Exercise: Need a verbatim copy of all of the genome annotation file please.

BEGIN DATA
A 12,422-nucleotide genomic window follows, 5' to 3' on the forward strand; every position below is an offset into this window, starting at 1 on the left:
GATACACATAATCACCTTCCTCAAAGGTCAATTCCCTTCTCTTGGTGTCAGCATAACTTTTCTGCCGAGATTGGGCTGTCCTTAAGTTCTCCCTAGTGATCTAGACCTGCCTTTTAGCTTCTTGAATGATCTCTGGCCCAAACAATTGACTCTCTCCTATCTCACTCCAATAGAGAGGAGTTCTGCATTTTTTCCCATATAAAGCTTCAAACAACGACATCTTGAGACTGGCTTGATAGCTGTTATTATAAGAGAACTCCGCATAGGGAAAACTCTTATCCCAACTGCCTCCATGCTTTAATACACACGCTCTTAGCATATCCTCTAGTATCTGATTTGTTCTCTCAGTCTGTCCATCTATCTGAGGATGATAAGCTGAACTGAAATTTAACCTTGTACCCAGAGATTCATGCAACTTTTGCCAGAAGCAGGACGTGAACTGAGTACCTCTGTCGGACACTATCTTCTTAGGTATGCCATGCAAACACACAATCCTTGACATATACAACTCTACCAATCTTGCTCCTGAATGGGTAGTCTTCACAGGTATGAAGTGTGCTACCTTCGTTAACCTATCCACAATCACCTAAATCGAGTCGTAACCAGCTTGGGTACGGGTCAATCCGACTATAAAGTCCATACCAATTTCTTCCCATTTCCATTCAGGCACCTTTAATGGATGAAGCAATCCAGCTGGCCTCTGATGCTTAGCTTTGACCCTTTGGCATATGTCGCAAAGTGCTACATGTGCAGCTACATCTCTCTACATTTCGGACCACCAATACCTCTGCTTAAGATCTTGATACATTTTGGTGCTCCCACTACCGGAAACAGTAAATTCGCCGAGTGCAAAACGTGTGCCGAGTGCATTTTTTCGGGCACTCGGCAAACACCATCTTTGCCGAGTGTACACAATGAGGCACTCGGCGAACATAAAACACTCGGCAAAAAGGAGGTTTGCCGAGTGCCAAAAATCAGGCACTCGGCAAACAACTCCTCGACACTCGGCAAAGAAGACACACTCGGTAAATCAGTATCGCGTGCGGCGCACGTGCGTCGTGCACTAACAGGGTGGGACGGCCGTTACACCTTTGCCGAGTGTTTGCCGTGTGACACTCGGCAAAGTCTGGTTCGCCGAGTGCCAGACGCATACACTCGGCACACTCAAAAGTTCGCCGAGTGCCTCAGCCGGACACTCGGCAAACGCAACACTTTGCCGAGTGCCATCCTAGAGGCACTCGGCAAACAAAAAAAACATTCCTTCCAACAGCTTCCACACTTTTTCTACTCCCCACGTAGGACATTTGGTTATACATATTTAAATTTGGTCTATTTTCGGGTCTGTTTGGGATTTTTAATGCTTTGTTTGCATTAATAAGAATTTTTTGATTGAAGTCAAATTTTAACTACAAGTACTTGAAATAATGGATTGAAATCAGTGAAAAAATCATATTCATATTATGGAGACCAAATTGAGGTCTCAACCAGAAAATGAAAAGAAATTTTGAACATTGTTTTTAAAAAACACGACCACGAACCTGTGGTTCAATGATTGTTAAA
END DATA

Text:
A 12,422-nucleotide genomic window follows, 5' to 3' on the forward strand; every position below is an offset into this window, starting at 1 on the left:
GATACACATAATCACCTTCCTCAAAGGTCAATTCCCTTCTCTTGGTGTCAGCATAACTTTTCTGCCGAGATTGGGCTGTCCTTAAGTTCTCCCTAGTGATCTAGACCTGCCTTTTAGCTTCTTGAATGATCTCTGGCCCAAACAATTGACTCTCTCCTATCTCACTCCAATAGAGAGGAGTTCTGCATTTTTTCCCATATAAAGCTTCAAACAACGACATCTTGAGACTGGCTTGATAGCTGTTATTATAAGAGAACTCCGCATAGGGAAAACTCTTATCCCAACTGCCTCCATGCTTTAATACACACGCTCTTAGCATATCCTCTAGTATCTGATTTGTTCTCTCAGTCTGTCCATCTATCTGAGGATGATAAGCTGAACTGAAATTTAACCTTGTACCCAGAGATTCATGCAACTTTTGCCAGAAGCAGGACGTGAACTGAGTACCTCTGTCGGACACTATCTTCTTAGGTATGCCATGCAAACACACAATCCTTGACATATACAACTCTACCAATCTTGCTCCTGAATGGGTAGTCTTCACAGGTATGAAGTGTGCTACCTTCGTTAACCTATCCACAATCACCTAAATCGAGTCGTAACCAGCTTGGGTACGGGTCAATCCGACTATAAAGTCCATACCAATTTCTTCCCATTTCCATTCAGGCACCTTTAATGGATGAAGCAATCCAGCTGGCCTCTGATGCTTAGCTTTGACCCTTTGGCATATGTCGCAAAGTGCTACATGTGCAGCTACATCTCTCTACATTTCGGACCACCAATACCTCTGCTTAAGATCTTGATACATTTTGGTGCTCCCACTACCGGAAACAGTAAATTCGCCGAGTGCAAAACGTGTGCCGAGTGCATTTTTTCGGGCACTCGGCAAACACCATCTTTGCCGAGTGTACACAATGAGGCACTCGGCGAACATAAAACACTCGGCAAAAAGGAGGTTTGCCGAGTGCCAAAAATCAGGCACTCGGCAAACAACTCCTCGACACTCGGCAAAGAAGACACACTCGGTAAATCAGTATCGCGTGCGGCGCACGTGCGTCGTGCACTAACAGGGTGGGACGGCCGTTACACCTTTGCCGAGTGTTTGCCGTGTGACACTCGGCAAAGTCTGGTTCGCCGAGTGCCAGACGCATACACTCGGCACACTCAAAAGTTCGCCGAGTGCCTCAGCCGGACACTCGGCAAACGCAACACTTTGCCGAGTGCCATCCTAGAGGCACTCGGCAAACAAAAAAAACATTCCTTCCAACAGCTTCCACACTTTTTCTACTCCCCACGTAGGACATTTGGTTATACATATTTAAATTTGGTCTATTTTCGGGTCTGTTTGGGATTTTTAATGCTTTGTTTGCATTAATAAGAATTTTTTGATTGAAGTCAAATTTTAACTACAAGTACTTGAAATAATGGATTGAAATCAGTGAAAAAATCATATTCATATTATGGAGACCAAATTGAGGTCTCAACCAGAAAATGAAAAGAAATTTTGAACATTGTTTTTAAAAAACACGACCACGAACCTGTGGTTCAATGATTGTTAAA